I got together with a friend today for coffee. We don’t see each other that often but when we do, we always chat for hours.
We’re both sensitive and introverted. Having come from families where communication doesn’t really happen, we’re also both naturally very reserved. I’ve shared with her some personal things that I don’t tell everyone, such as difficulties I’ve had with work and family, and the last time we visited (a couple of months ago) I told her about my epiphany.
Last week, I booked my plane ticket to visit Gawan (squee!). Since it’s a big trip to one of her favorite places, it would have felt unnatural not to at least mention it. I wasn’t so bold as to explain the details, but it’s entirely true that I’m going there to visit a friend. She was excited for me, positively jumping in her seat.
I had also been thinking about telling her about the blog for, oh, months now, but chickened out on one or two occasions. I finally decided that today was the day. For one thing, the blog is a major part of my life and censoring it out leaves a big gap in the record. Just about everything else that’s going on in my life is pretty boring, really, and I’ve found myself nattering on about other, less interesting topics just to have something to talk about, which makes those topics seem much more important than they actually are. I tend to bore myself as I’m talking about them. Not good.
I’ve also realized that part of my general sense of loneliness is probably due to the fact that, in effect, I tend to keep myself distant. This isn’t deliberate, I just never learned to connect deeply with friends, for instance by sharing confidences. In order to be seen, I need to show myself.
So I finally spat it out.
I told her I had a blog, that I write about sex and relationships, and some of the things I get up to in bed.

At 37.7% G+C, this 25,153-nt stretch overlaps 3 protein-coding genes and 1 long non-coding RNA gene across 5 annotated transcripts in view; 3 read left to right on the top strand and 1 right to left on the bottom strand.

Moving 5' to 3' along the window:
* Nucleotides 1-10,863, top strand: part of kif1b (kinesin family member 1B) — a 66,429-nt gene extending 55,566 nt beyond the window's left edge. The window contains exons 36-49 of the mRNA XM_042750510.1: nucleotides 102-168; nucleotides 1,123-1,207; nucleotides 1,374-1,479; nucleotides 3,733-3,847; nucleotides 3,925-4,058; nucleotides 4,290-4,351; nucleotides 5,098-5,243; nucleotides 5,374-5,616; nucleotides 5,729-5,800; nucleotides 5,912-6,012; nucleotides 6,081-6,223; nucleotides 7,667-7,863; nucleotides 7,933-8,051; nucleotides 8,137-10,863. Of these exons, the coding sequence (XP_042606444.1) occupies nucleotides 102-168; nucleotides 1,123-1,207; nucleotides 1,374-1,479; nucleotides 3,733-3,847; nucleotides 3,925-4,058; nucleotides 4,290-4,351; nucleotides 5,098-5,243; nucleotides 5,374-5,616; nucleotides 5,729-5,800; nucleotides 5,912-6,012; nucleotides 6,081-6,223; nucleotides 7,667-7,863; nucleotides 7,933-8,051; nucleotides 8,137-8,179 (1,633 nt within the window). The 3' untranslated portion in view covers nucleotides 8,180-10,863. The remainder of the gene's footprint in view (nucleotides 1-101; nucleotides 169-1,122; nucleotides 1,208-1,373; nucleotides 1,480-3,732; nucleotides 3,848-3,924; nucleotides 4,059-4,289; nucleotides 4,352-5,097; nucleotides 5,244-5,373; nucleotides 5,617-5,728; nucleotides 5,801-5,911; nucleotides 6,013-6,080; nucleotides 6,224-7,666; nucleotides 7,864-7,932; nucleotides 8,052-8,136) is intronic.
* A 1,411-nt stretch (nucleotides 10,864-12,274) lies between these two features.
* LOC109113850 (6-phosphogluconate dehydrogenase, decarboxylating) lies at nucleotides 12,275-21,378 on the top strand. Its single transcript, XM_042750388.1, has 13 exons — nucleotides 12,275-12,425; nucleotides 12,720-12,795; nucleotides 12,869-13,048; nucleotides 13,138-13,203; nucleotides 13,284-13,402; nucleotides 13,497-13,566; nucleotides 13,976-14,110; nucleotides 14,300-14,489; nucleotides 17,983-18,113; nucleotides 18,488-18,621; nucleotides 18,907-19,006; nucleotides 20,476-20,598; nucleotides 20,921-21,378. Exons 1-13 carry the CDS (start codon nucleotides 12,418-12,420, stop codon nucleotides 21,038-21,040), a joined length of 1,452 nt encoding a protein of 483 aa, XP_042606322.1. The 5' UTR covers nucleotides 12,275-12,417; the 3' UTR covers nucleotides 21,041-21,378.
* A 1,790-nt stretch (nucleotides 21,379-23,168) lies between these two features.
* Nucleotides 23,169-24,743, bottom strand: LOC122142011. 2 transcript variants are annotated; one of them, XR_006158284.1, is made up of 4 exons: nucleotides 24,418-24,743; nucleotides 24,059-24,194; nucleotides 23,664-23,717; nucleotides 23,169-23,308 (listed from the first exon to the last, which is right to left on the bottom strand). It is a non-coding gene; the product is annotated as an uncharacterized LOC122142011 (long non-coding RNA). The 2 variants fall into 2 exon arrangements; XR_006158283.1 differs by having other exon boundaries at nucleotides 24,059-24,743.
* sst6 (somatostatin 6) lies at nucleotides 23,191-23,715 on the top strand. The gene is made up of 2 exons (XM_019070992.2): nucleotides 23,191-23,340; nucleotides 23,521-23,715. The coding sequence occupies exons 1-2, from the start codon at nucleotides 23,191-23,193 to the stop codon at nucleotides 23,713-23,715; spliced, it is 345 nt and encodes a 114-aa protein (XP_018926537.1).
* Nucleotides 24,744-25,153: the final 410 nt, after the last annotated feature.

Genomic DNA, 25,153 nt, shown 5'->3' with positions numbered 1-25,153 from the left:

I told her the story about asking my mom’s advice when I was considering starting a website relating to my dance, and how she counselled me not to post nude photos of myself on the internet, and how I have in fact now posted many nude photos of myself on the internet.
“That’s fantastic!” she said, grinning. It seems I chose well: what a relief! (She didn’t ask for the name of the blog and I didn’t offer.)
She then shared some of her thoughts and concerns about her own relationship. As I said, she’s reserved — and we were in a popular coffee shop — so there was no “dishing”, but it felt like our connection was a step closer than it had been before.
One thing we discussed a bit was the five “love languages” (gifts, quality time, words of affirmation, acts of service (devotion), and physical touch (intimacy)*). Touch is very important to her; not so for me, and for a long time it made me actively uncomfortable. She likes to hug her friends but is sensitive enough to be aware that I didn’t care for it and so she held back. I explained that touch is actually becoming more important to me, and hugs are now absolutely fine. So when we parted ways, she felt more confident about offering me a hug. I happily reciprocated, declaring, “The treatment is working!”
So, things are good. I had a good visit with a friend, was able to share something with her that’s important to me, and I think we’ve become a little closer. I’m definitely going to visit Gawan and I have a departure date to look forward to. And I have plans to visit Mr. Pleasant Surprises both on the way out and on the way back.
*Given the fact that touch is the only way of effectively expressing caring to an infant, I think it’s more fundamentally important than the other love languages. I suspect that discomfort with touch is something that would benefit by being addressed.